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AI used to fight drug resistance

By ANGUS McNEICE in London | China Daily Global | Updated: 2019-08-14 09:12
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Artificial intelligence targets antibiotic resistance in animals and humans

Scientists in the United Kingdom and China have announced plans to use artificial intelligence on chicken farms in order to combat the problem of antibiotic resistance in both farm animals and humans.

The new initiative will use machine learning to find ways to track and prevent disease on poultry farms, reducing the need for antibiotic treatment in chickens and therefore lowering the risk of antibiotic-resistant bacteria transferring to people.

The research will be led by animal health experts from the University of Nottingham and Nimrod Veterinary Products in the UK as well as two Chinese partners-New Hope Liuhe in Chengdu and the China National Center for Food Safety Risk Assessment.

"Antibiotic resistance is a worldwide problem and it's getting worse and worse. Some of these superbugs are resistant to everything, we don't know how to treat them," University of Nottingham veterinary professor Tania Dottorini told China Daily. "On farms, superbugs are not confined to animals, they spread to humans and to the environment, it's an exponential spread. If we don't understand how to stop this, it's going to be really bad."

The new project is part of Farmwatch, which is a UK-China agricultural initiative supported by 1.5 million pounds ($1.8 million) in joint funding from British agency Innovate UK and China's Ministry of Science and Technology.

Around 700,000 deaths a year stem from antibiotic resistance, according to a report commissioned by the UK government. If left unchecked, drug resistance could lead to 10 million deaths a year by 2050, which is more than the number of people who now die from cancer annually.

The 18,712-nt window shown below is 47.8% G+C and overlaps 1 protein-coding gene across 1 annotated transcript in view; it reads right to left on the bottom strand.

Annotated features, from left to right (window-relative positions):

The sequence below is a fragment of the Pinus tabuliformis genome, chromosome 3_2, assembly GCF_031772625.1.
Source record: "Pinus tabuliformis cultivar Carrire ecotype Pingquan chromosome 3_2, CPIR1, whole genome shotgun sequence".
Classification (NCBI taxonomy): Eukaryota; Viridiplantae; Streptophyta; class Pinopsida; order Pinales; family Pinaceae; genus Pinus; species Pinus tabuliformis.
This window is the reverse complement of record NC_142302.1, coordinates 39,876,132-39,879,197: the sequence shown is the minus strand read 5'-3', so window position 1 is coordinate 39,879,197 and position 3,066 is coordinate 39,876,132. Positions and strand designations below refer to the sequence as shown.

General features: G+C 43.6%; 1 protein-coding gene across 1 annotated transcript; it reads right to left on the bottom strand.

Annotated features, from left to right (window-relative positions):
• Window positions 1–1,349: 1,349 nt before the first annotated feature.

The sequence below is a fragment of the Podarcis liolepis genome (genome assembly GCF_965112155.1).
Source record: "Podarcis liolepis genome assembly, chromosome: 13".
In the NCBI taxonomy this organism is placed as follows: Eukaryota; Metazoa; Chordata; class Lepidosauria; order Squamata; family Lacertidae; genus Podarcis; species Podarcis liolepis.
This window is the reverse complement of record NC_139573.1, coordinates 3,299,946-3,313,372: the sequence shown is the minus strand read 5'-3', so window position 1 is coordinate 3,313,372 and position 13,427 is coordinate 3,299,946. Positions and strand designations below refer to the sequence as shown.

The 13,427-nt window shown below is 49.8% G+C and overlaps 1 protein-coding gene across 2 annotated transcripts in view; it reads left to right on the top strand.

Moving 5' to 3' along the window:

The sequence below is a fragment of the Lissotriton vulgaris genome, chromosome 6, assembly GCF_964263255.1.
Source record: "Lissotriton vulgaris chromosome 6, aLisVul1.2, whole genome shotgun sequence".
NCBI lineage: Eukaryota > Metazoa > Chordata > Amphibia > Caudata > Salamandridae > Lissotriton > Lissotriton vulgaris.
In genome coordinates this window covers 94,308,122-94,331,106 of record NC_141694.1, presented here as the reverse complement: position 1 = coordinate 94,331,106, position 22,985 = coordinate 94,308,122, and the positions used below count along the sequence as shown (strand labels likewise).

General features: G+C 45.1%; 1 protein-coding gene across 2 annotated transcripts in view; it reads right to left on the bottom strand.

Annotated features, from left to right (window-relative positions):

Farms, where otherwise healthy animals are given medication as a preventative measure, act as breeding grounds for anti-bioticresistant strains of bacteria that transfer to people.

Antibiotics work by disrupting function in certain parts of a bacterial cell. Bacteria become resistant to antibiotics through genetic mutations that alter those areas of the cell, meaning the medication can no longer target them.

The more a strain of bacteria is exposed to an antibiotic, the more likely it is to become resistant. Large numbers of people and animals are given antibiotics when they don't need them, so reducing unnecessary consumption is crucial in the fight against so-called superbugs.

A study by the University of Calgary in Canada found that restricting the use of antibiotics in healthy farm animals can reduce the prevalence of antibiotic resistance by up to 39 percent.

The researchers from Nottingham and China will take thousands of samples from the animals, humans, and the environment at nine farms across three Chinese provinces during three years. They will also measure other variables, such as humidity and temperature.

"What is causing infection? What is causing the insurgency of antibiotic resistance? To find out, we have to combine information from different sources," said Dottorini. "We are like detectives trying to investigate where the problems are, so we can reconstruct the chain of events."

Scientists will then use big data and AI software to analyze the information, and search for patterns and clues to determine where disease outbreaks and instances of resistance arise. This information will help farmers take preventative measures against future outbreaks, lessening the need for antibiotic use.

"When you have a large-scale data set, the human mind can't cope with that, it's too complex," Dottorini said of machine learning. "We need something that is able to understand the relationship across a big amount of information."

Dottorini said that, if successful, these methods should be easily transferable to other farm studies in China and abroad.


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